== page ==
Defense introduced evidence that showed a second individual was in the vicinity of the shooting at the same time and could have easily been the actual shooter. DNA from the gun came from at least three individuals and could not conclusively link Bell to the gun. Nonetheless, after deliberating for only three hours, an all-white jury of nine women and three men convicted Bell of capital murder and recommended that Bell be sentenced to death. At the formal sentencing hearing on May 30, 2001, Circuit Judge Dennis L. Hupp confirmed the jury's sentence. On June 7, 2002, the Virginia Supreme Court upheld Bell’s conviction.

Bell was to be executed on Jan. 7, 2005, but U.S. District Judge James Jones of Abingdon issued a stay of execution—pending Bell’s full appeals process in federal court. Since then, Winchester Commonwealth Attorney Alexander R. Iden sent a letter to trial court jurors informing them that they did not have to cooperate with investigators for the defense.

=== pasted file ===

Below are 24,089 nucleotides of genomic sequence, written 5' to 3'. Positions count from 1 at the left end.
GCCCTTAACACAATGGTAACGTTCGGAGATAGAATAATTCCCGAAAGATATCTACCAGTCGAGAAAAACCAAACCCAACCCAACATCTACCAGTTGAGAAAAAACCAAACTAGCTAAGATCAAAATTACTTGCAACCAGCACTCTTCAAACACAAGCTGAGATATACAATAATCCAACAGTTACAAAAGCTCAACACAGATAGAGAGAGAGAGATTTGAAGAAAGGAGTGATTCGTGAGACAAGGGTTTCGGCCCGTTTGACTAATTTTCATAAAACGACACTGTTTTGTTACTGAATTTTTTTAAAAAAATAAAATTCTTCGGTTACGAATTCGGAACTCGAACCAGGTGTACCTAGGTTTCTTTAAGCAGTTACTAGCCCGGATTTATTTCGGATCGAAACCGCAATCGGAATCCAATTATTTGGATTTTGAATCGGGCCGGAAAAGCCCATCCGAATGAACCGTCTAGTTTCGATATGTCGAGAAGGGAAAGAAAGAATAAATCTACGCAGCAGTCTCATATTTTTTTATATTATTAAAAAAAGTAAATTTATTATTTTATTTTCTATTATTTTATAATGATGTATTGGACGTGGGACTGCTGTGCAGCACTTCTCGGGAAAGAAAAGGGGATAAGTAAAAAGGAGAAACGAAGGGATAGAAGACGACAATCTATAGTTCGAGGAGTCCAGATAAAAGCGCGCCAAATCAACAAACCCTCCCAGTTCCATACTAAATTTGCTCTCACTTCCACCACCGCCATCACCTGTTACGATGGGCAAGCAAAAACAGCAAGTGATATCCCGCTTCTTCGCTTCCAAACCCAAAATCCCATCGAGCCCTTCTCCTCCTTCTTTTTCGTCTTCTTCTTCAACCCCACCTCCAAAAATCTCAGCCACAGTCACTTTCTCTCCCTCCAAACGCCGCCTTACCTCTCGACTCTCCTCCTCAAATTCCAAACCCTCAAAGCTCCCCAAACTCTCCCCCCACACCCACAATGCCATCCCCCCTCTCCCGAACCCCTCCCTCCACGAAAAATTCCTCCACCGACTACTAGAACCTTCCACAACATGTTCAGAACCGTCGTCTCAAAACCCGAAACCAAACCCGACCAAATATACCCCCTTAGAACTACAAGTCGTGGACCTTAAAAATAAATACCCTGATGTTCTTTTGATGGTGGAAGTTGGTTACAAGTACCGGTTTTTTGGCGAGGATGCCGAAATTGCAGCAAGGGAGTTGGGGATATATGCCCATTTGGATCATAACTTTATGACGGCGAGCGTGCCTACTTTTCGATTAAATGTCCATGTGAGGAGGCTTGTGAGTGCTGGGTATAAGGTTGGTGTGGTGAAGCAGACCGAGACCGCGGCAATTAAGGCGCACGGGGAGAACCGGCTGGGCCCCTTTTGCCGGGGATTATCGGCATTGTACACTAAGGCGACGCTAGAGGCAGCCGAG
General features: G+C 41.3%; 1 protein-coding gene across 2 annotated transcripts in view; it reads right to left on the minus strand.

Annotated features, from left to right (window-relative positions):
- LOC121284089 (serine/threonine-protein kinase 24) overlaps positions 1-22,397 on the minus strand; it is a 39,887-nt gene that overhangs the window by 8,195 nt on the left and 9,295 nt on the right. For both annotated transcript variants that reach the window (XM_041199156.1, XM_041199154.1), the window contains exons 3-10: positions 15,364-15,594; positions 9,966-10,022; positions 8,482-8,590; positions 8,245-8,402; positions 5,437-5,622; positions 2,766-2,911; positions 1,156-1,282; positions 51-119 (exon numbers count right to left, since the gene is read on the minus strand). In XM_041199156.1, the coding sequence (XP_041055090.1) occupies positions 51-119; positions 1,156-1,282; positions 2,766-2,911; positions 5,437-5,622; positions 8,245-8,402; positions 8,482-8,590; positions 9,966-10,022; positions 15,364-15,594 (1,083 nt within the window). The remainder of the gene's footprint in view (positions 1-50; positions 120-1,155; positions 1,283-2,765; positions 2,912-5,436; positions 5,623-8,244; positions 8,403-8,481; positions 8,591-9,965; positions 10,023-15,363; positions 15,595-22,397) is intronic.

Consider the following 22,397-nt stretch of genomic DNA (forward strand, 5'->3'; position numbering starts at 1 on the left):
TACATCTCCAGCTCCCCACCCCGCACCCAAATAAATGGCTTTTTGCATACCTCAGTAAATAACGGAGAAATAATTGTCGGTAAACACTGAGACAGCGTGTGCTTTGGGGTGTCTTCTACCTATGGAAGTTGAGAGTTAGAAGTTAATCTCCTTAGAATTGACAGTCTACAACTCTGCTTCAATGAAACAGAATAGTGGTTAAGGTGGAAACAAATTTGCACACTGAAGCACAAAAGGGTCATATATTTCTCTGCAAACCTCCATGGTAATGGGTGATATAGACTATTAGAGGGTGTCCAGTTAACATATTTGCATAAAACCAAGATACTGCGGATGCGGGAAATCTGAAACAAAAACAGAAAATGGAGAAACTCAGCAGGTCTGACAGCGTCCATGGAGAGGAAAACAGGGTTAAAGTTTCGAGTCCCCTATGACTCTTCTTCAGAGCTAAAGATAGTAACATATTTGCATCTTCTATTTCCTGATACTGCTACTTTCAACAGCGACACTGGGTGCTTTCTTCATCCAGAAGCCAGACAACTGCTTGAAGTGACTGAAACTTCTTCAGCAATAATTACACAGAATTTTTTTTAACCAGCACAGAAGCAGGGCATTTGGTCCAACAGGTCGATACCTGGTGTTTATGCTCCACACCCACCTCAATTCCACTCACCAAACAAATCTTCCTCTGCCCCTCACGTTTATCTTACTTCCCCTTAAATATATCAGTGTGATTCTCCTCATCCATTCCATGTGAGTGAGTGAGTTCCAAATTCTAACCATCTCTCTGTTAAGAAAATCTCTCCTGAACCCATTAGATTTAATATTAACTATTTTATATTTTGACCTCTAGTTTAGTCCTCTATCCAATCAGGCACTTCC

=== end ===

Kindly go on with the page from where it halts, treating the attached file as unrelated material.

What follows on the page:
News: The U.S. Supreme Court yesterday stayed the July execution of a Virginia man convicted of killing a Winchester police officer after the killer's appeals lawyers pointed out that the jury heard no positive "mitigating" evidence about him before sentencing him to death.

The appeals lawyers for Edward N. Bell also noted that federal courts are split on the issue of how to analyze whether the trial lawyers' defense was reasonably effective. The Supreme Court often takes cases to resolve such splits and accepted Bell's appeal, without comment, for oral arguments in the fall.

"For some time, there has been an anomaly in the law," said James G. Connell III of Fairfax, one of Bell's appeals lawyers. "Federal courts are expected to defer to state courts, when [in fact] the state court didn't have all the facts."